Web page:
Gather round, children. Once upon a time the grown-ups of Britain didn't know what to do. They all had children, and wanted more children, but so many children in the house meant that the grown-ups couldn't spend special time together. (No-one used to talk about special time in those days, far less discuss it in front of their children.)

And so the grown-ups built cinemas on every high street, just so that on Saturday mornings, they could send their children there to watch some films made especially for them. (In those days, children, most films were made for grown-ups. Can you imagine that? Films for grown-ups!) And while the children were out, the parents could spend some special time together.

When I was your age, children, I used to go to Saturday morning pictures regularly. It was fun. There were cartoons, a sing-song, and a thrilling serial. What I remember most about the thrilling serials is that each week our hero was apparently killed, trapped in an unescapable situation. And then next week you would find out how he had in fact escaped.

What annoyed me even then was the flimsiness of the escape narrative. Say our hero is trapped down a mineshaft. Blank, sheer walls all around him. Up at ground level the villain has found a heavy safe that just about fits the shaft. In the last scene, he heaves it down the shaft and we see a cloud of dust plume out as it plummets. Surely our hero is crushed to a pulp (as a 10 year old, I'd have liked to see that, even in black and white).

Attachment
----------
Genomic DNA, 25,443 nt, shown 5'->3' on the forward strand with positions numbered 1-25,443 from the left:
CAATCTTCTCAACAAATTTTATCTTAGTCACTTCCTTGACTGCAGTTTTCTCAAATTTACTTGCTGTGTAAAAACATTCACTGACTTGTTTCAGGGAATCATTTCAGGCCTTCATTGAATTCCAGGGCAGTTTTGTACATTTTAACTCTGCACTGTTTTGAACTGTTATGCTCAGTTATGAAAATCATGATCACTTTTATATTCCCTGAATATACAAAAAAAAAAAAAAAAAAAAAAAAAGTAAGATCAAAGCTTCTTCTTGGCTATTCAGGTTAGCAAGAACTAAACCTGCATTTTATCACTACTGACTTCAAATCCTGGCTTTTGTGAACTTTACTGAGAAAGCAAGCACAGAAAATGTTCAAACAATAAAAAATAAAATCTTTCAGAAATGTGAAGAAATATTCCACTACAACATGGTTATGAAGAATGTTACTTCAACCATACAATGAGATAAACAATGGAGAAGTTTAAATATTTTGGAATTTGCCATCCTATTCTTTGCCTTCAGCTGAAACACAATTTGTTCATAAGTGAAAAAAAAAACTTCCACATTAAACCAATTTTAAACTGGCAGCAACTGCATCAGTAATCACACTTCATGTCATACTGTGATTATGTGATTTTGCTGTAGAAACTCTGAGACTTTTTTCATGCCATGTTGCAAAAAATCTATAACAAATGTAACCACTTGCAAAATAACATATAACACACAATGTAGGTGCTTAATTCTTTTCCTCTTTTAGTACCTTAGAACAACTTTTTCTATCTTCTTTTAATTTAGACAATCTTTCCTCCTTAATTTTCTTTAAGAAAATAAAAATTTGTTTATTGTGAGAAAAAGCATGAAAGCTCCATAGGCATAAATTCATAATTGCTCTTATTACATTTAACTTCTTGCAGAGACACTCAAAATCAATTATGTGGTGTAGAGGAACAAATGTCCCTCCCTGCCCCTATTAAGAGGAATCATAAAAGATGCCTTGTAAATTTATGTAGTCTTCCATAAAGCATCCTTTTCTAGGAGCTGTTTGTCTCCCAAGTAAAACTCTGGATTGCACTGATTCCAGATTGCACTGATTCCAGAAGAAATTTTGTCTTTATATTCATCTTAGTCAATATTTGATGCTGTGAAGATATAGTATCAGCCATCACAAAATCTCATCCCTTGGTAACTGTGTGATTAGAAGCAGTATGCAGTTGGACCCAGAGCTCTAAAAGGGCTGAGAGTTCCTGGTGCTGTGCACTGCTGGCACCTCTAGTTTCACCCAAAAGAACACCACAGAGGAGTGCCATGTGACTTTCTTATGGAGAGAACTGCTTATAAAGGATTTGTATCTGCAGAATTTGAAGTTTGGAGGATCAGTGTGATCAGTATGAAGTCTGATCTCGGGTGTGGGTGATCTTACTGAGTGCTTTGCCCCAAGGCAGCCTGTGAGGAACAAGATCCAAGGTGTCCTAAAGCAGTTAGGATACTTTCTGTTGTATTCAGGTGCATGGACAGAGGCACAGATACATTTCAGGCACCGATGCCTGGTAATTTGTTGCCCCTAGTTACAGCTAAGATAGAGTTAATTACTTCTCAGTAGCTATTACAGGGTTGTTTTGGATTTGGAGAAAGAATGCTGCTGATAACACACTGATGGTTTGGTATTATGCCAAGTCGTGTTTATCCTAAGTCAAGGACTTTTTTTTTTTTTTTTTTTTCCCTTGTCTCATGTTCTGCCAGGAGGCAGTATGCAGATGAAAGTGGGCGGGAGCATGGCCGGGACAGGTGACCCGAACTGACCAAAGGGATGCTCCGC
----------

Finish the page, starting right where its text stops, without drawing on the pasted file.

Come back next week and we rewind time a little. Back in the mineshaft our hero finds a door which he had somehow failed to see earlier. A quick shoulder charge and it's open and he (and his dog, or some orphans, or a screaming girl) are out of the shaft just as the safe falls. I felt cheated. Almost wanted the hero, his dog, the orphans, and above all the screaming silly girl, dead.